Chinese New Year Decorations

Chinese do most of the decoration for the Spring Festival on New Year’s Eve, although people begin to decorate their houses around 10 days before. Almost all decorations involved the color red and lucky images. 2015 is a year of the Goat, so goat decorations will appear.

Kumquat Trees

Kumquat Tree Buying a kumquat tree at a New Year market

In Cantonese, the kumquat is called gam gat sue. The word gam (金) is the Cantonese word for 'gold', and the word gat sounds like the Cantonese word for 'good luck'.

Likewise in Mandarin, the kumquat is called jinju shu (金桔树 jīnjú shù /jin-jyoo shoo/), and the word jin (金) is the Chinese word for gold. The word ju not only sounds like the Chinese word for 'good luck' (吉 jí /jee/), but also contains the Chinese character if written 桔.

Therefore, having a kumquat tree at home symbolizes a wish for both wealth and good luck. Kumquat trees are a very popular plant displayed during the Chinese New Year holidays, especially in South China's Cantonese-speaking regions of Hong Kong, Macau, Guangdong, and Guangxi.

See more on Chinese New Year Flowers and Fruits.

Peonies

The peony is considered to be "the flower of richness and good luck" in China. Therefore it is a favorite New Year decoration.

Plants and flowers are extremely popular in Hong Kong and Macau as Chinese New Year Decorations. See Chinese New Year's Eve Flower Markets for more on this.

Chinese Red Lanterns

Chinese Red Lanterns Red Lanterns sold at New Year markets

Chinese lanterns are used in important festivals such as the Spring Festival (Chinese New Year to the Lantern Festival) and the Mid-Autumn Festival. During Chinese New Year it is not uncommon to see lanterns hung on trees in the streets, office buildings, and doors of houses. Hanging a red lantern in front of the door is believed to drive off bad luck.

See How to Make a Chinese Lantern from Hongbao (Red Envelopes).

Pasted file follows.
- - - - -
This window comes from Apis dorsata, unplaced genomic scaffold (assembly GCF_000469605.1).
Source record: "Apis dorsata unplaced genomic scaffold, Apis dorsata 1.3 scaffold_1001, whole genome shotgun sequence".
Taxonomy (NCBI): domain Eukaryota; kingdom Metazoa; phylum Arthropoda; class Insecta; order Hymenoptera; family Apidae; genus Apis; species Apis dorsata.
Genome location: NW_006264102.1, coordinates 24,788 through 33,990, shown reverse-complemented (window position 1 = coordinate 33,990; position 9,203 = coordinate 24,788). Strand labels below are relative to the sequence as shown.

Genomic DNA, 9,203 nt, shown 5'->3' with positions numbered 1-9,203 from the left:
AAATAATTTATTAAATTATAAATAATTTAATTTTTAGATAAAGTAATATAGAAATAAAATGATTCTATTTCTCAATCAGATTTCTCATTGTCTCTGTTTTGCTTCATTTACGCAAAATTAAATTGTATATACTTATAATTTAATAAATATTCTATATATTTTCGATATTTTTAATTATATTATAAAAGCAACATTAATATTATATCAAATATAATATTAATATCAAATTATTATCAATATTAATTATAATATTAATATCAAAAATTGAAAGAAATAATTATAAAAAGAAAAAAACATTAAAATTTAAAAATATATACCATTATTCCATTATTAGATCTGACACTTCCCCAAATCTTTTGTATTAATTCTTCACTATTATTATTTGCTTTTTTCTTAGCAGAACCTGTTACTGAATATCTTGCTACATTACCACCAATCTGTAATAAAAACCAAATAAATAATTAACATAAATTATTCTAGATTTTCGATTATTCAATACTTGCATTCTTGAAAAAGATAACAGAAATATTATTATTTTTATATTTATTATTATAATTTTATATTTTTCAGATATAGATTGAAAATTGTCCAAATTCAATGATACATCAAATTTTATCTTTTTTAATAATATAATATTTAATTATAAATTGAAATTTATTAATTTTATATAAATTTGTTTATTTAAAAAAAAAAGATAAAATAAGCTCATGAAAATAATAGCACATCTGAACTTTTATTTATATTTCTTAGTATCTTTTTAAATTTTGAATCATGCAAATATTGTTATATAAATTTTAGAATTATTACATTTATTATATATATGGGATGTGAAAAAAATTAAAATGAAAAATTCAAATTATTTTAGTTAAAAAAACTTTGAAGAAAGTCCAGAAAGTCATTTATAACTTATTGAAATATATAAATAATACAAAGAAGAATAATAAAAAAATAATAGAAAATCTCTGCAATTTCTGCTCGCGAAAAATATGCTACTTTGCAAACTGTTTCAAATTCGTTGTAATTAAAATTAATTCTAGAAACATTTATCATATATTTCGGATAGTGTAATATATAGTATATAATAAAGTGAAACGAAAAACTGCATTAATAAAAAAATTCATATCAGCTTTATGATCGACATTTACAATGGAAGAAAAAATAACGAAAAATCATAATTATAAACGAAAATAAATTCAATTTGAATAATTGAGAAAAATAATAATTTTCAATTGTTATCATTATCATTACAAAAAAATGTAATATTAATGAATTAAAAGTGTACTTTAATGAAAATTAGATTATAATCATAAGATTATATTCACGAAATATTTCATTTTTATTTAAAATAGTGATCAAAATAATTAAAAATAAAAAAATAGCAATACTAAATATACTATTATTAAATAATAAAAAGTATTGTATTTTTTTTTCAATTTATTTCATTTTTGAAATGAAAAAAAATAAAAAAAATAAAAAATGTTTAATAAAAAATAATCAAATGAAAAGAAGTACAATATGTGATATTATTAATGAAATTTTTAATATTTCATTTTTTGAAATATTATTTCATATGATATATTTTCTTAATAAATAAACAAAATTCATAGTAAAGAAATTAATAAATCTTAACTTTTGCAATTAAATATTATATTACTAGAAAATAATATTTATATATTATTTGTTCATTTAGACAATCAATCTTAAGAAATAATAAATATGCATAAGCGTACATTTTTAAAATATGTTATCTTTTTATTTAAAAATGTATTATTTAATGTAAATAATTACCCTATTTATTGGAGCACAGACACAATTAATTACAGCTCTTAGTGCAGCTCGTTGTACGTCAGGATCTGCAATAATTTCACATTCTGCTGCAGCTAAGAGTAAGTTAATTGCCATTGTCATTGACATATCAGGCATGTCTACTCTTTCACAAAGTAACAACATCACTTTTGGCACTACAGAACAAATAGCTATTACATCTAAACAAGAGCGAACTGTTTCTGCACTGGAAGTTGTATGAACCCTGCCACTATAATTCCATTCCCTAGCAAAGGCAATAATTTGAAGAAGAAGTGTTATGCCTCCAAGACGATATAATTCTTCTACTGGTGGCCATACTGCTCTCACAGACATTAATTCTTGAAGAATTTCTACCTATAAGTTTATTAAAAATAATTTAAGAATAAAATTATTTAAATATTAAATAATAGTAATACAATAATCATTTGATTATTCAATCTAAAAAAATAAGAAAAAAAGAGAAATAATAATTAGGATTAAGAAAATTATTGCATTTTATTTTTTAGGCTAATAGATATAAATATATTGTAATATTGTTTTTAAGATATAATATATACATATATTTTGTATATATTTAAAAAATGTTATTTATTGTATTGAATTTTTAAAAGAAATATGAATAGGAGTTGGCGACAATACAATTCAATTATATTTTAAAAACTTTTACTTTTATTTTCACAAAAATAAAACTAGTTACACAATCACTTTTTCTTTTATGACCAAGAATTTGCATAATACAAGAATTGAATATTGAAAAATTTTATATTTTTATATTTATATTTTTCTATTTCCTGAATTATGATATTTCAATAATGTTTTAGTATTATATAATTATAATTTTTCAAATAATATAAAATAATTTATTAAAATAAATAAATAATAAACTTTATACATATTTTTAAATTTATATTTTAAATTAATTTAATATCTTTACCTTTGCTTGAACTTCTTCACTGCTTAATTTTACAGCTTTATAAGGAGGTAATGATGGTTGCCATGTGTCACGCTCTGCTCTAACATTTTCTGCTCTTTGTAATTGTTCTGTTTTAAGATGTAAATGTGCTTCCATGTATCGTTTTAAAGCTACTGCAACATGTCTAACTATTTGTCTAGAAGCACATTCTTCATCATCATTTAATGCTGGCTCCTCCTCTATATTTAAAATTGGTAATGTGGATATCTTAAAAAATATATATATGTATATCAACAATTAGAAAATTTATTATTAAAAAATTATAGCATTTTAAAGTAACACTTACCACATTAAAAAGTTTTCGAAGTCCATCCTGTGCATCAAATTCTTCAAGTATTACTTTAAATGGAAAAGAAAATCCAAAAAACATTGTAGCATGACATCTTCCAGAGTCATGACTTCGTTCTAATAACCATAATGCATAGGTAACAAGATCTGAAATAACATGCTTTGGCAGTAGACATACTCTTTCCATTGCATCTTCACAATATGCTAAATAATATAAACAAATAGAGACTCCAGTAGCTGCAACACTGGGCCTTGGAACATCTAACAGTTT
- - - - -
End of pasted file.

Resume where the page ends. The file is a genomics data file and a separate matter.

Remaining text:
Paper Cuttings

Paper cutting is the art of cutting designs out of paper (any color, but typically red for the Spring Festival), and then gluing them to a contrasting backing or a transparent surface (e.g. a window). It is customary for people in northern and central China to paste red paper cuttings on doors and windows.

The image of an auspicious plant or animal typically provides the theme of the New Year's paper cutting. Each animal or plant represents a different wish. For example, the peach symbolizes longevity; the pomegranate, fertility; the mandarin duck, love; the pine tree, eternal youth; the peony, honor and wealth; while a magpie perched on the branch of a plum tree presages a lucky event that will soon happen.

New Year Paintings

New Year Paintings (年画 niánhuà /nyen-hwaa/) are pasted on doors and walls during the New Year for decorative purposes and as a symbol of New Year's greetings. Images on the paintings are auspicious legendary figures and plants.

Door Couplets

Chinese CoupletsWriting couplets for Spring Festival

New Year couplets (对联 duìlián /dway-lyen) are pasted on doors. On the couplets, good wishes or statements are expressed. New Year good wishes are usually posted in pairs (i.e. couplets), as even numbers are associated with good luck and auspiciousness in Chinese culture. Couplets are brush works of Chinese calligraphy, in black ink on red paper.

The two usually-seven-character lines of the couplet are affixed on the two sides of a doorway. Many are poems about the arrival of spring. Some are statements about what the residents want or believe in, such as harmony or prosperity. These might remain up until renewed at the next Chinese New Year.

In the same vein, a four-character idiom of well wishes is often added to the crosspiece of the door frame as well. Read more about Chinese Couplets.

Upside Down 'Good Fortune' Signs

Similar to New Year couplets, and sometimes as paper cuttings, is the pasting of big diamonds (squares at 45°) of paper calligraphy with the inverted Chinese character 福 (fú /foo/) on or over doors.

The fu characters are deliberately inverted. Fu means 'good fortune', and posting the character upside down means they want the 'good fortune' to "pour out" on them. (The right side of the character was originally a pictogram for a jar. So by upturning the character implies they're "pouring out" the jar of good fortune on those coming through the door!)

The Legend of the Upside-Down Fu


This interesting tradition may have come from an innocent mistake...

One Chinese New Year’s day (the exact year is not known now), a family attached their 福 (fu) upside down as a careless mistake. On the first day of Chinese New Year, their first guest came to visit, and saw the upside-down 福, and kindly shouted to them: "你们的福倒了!" ('Your fu is upside down!').

倒 (dao /daoww/) means 'to invert', but also means 'to pour out'. So "你们的福倒了" could be understood as ‘Your fu (blessing) has been poured out’.

People liked the alternative meaning so much that they started fixing their fu decorations upside down to "invoke" a 'pouring out' of blessings.

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